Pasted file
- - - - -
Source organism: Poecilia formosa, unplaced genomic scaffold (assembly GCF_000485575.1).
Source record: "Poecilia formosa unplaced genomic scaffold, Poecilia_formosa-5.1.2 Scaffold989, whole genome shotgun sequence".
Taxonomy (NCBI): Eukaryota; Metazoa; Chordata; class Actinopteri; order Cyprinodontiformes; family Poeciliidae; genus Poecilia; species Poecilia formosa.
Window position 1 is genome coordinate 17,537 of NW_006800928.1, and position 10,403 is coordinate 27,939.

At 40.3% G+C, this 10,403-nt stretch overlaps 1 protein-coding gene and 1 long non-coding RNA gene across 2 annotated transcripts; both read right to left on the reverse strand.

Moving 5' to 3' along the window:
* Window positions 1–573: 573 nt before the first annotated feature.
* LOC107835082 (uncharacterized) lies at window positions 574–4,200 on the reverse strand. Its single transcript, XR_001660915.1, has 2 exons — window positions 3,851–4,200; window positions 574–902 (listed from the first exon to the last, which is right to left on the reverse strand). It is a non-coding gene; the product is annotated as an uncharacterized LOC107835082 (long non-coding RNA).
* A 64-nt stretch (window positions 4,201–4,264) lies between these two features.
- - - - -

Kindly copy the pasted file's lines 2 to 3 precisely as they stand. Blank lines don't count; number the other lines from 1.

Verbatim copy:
Source record: "Poecilia formosa unplaced genomic scaffold, Poecilia_formosa-5.1.2 Scaffold989, whole genome shotgun sequence".
Taxonomy (NCBI): Eukaryota; Metazoa; Chordata; class Actinopteri; order Cyprinodontiformes; family Poeciliidae; genus Poecilia; species Poecilia formosa.